This is not the only aim of ministry. It is also essential that we pray and work to reduce the suffering of this world. But all efforts to reduce suffering notwithstanding, God has told us, “through many tribulations we must enter the kingdom” (Acts 14:22). Therefore, the ministry of preparation is essential, if we want our people to gladly glorify Christ in their suffering.

His Delight Is Not in Your Strength

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Staff writer,

We discover where we really find our strength not when we feel strong, but when we feel weak.

Exhaustion and frustration have a way of blowing away the fog, revealing what’s really happening inside of us: Have we been leaning on God for all that we need, or have we made his help, his strength, his guidance a kind of last resort? Many of us are more self-reliant than we would admit, and self-reliance is far more dangerous than it sounds.

The widespread delusion, especially among more secular people, is that I can do anything, if I am willing to work hard. I am stronger than I think, strong enough to do anything I want to do in the world. The reality, however, is that the vast majority of us are weaker than we realize — and yet love to think ourselves strong. And that false sense of strength not only intensifies our arrogance and our ineffectiveness, but it also offends our God.

His delight is not in the strength of the horse,
nor his pleasure in the legs of a man,
but the Lord takes pleasure in those who fear him,
in those who hope in his steadfast love. (Psalm 147:10–11)

Our delight is often in the strength of our legs — our work ethic, our perseverance, our cleverness, our strategies. And that temptation touches every part of life — at work, in ministry, at home — because every part of life in a fallen world requires strength. But God is not pleased by all that we can do — unless we do all that we do in his strength, and not our own.

Rejoice in All He Can Do

One way to combat a sinful sense of self-sufficiency is to meditate on all that only God can do — all that he can do, that we cannot. Psalm 147 models how to expose and unravel the lies of pride with the strength and authority of God.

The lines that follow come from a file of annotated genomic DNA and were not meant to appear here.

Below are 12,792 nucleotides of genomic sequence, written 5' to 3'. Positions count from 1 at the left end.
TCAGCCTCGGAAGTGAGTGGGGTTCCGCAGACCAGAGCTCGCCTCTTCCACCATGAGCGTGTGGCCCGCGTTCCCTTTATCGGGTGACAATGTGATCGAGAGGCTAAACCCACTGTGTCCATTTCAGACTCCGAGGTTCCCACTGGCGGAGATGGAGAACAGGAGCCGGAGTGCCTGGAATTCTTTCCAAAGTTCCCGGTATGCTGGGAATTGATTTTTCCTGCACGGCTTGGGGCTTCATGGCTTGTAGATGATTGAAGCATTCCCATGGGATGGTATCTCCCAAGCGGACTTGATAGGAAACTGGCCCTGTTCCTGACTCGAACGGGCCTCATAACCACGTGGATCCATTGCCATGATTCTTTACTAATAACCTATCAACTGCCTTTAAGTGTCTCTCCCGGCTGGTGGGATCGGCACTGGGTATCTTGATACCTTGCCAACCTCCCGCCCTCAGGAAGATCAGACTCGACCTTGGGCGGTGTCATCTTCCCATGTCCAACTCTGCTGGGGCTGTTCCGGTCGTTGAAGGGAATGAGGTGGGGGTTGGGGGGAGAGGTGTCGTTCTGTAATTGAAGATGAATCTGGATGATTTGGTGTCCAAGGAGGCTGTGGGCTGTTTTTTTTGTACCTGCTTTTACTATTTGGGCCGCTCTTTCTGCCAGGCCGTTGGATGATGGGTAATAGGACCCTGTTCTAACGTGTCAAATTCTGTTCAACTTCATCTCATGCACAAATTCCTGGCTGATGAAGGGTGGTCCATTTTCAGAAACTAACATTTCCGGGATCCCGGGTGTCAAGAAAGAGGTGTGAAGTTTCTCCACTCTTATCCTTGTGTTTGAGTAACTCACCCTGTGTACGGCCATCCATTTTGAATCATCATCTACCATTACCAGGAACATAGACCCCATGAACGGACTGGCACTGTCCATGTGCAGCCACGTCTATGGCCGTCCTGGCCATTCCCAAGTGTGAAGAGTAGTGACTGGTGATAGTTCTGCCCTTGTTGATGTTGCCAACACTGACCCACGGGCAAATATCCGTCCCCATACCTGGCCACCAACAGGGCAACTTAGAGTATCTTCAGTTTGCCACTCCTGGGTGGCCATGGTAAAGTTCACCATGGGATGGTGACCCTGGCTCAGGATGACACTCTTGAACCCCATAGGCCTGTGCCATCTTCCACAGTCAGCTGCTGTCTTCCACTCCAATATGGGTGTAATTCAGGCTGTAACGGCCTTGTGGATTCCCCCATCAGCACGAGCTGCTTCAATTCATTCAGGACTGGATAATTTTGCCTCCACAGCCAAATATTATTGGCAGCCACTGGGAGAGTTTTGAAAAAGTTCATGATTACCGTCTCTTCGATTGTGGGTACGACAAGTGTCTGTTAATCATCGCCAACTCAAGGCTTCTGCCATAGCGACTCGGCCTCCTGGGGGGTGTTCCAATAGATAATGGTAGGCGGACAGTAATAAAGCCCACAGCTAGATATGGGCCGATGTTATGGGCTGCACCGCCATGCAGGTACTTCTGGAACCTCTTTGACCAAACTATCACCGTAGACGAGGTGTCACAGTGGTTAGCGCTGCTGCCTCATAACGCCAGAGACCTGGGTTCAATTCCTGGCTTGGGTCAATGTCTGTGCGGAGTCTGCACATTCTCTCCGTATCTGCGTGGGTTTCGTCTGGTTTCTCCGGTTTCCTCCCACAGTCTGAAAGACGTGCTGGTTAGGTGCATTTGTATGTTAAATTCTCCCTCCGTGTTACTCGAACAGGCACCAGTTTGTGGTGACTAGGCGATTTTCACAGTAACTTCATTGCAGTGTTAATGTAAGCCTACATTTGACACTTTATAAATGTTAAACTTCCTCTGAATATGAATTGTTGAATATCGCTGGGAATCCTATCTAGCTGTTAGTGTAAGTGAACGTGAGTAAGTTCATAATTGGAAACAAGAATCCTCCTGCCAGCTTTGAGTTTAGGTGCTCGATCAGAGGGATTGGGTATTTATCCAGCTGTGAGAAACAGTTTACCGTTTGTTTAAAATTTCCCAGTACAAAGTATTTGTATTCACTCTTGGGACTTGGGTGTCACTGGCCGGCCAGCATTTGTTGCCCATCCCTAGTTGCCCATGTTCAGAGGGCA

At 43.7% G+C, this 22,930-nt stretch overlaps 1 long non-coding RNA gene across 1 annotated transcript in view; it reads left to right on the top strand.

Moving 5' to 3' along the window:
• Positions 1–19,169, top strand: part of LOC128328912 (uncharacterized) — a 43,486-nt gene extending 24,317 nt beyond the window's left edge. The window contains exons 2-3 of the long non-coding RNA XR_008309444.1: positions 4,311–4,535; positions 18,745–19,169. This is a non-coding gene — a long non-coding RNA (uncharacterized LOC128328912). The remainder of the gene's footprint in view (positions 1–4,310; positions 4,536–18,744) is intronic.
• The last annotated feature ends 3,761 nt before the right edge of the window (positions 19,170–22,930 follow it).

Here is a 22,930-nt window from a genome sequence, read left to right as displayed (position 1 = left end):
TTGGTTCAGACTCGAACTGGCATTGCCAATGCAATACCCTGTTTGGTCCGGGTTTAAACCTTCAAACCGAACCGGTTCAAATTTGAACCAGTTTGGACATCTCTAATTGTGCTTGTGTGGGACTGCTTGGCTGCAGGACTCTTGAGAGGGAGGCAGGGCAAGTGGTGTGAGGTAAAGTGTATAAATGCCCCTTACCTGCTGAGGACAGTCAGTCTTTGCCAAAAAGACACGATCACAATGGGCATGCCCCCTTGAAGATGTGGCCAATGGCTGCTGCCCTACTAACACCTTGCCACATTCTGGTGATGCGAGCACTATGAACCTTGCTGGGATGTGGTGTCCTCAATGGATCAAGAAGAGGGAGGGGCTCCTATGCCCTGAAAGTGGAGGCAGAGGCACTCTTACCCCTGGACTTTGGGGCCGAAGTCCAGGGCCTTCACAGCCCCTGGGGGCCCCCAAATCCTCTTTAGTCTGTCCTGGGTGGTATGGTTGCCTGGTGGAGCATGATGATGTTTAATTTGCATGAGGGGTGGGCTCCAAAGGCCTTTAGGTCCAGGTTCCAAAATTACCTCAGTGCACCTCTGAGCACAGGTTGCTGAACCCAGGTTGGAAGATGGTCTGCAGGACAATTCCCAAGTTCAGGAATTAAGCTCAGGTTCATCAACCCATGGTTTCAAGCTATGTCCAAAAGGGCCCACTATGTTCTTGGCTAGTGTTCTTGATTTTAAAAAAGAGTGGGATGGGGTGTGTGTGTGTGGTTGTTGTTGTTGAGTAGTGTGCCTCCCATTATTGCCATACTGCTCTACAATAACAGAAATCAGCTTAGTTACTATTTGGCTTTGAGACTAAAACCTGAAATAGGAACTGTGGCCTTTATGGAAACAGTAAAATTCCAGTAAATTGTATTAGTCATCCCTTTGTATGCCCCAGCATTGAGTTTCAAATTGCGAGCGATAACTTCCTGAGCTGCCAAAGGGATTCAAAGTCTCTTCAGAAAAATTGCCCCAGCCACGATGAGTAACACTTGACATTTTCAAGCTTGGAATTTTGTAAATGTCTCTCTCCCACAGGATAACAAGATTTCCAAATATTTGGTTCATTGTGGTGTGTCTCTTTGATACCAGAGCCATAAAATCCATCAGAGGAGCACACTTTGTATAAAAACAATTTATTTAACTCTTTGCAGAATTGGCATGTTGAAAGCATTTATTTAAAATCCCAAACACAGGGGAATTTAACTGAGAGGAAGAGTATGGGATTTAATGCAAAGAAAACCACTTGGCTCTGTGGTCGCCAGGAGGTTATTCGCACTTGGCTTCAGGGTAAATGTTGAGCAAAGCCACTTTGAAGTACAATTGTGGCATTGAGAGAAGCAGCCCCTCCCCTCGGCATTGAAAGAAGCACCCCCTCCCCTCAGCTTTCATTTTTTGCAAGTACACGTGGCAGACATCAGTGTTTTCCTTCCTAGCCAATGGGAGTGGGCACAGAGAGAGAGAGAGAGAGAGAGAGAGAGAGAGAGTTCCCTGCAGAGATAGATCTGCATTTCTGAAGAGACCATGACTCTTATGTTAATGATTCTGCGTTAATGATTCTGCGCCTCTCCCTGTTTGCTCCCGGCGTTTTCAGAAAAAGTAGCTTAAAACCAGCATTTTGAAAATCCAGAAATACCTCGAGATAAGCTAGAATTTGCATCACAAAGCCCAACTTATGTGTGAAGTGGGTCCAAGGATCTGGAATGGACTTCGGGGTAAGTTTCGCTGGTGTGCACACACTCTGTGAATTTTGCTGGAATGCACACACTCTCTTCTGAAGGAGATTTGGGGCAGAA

The psalm says that God alone places each cloud in the sky (Psalm 147:8). He chooses when, where, and how much rain will fall, and he tends every millimeter of every blade of grass.

God alone crafts every snowflake that falls, fashions every inch of frost, and decides just how cold it will be (Psalm 147:16–17). Every aspect of our winters is scripted and conducted by him, including precisely when they end (Psalm 147:18).

God alone feeds the elephants, the sharks, the squirrels, and even the ants (Psalm 147:9). When newborn birds whimper in hunger, he hears each faint cry.

God alone can count every star in the universe (Psalm 147:4) — and not only count them, but decide their number and give them each a name.

God alone heals the wounds of the brokenhearted (Psalm 147:3). Very few are ever tempted to think we ourselves could bring rain, make snow, or count the stars, but we might be tempted to think we could heal a broken heart. We might imagine we could compensate for someone’s loss, or talk someone out of despair, or save someone’s marriage. But Psalm 147 says that God is the healing one.

God alone makes peace (Psalm 147:14). We cannot achieve real peace — in families or friendships, in a church or a nation — unless God quiets the conflict and awakens harmony. If we think we can achieve peace without God, we have not understood peace, or God.

“Great is our Lord, and abundant in power; his understanding is beyond measure” (Psalm 147:5). Our power is small and often failing, but his power is abundant and never exhausted. Our understanding is extremely limited and often flawed, but his understanding is universal and inscrutable. Why would we ever rely on ourselves?

Embrace How Little You Can Do

Yet we do rely on ourselves. We slip into habits of living, and working, and serving that don’t require him, and sometimes that barely even acknowledge him. Jeremiah’s warning is as sobering in our day as it was in his: “Thus says the Lord: ‘Cursed is the man who trusts in man and makes flesh his strength, whose heart turns away from the Lord’” (Jeremiah 17:5). The man who deep down trusts in himself cannot help but slowly walk away from God.

We fight sinful self-sufficiency by glorying in all that God can do, and we fight by learning to embrace just how little we can do apart from him. Jesus says to his disciples, “I am the vine; you are the branches. Whoever abides in me and I in him, he it is that bears much fruit, for apart from me you can do nothing” (John 15:5). Many of us can recite the phrase, and still quietly suspect that he’s really exaggerating. We know we can do something on our own. And if we won’t admit it, our prayer lives betray us.

The humble are strong precisely because they know how weak they truly are — and how strong God will be for them. They sing, “My flesh and my heart may fail, but God is the strength of my heart and my portion forever” (Psalm 73:26). They exhort one another, “Finally, be strong in the Lord and in the strength of his might” (Ephesians 6:10). They serve “by the strength that God supplies — in order that in everything God may be glorified through Jesus Christ” (1 Peter 4:11).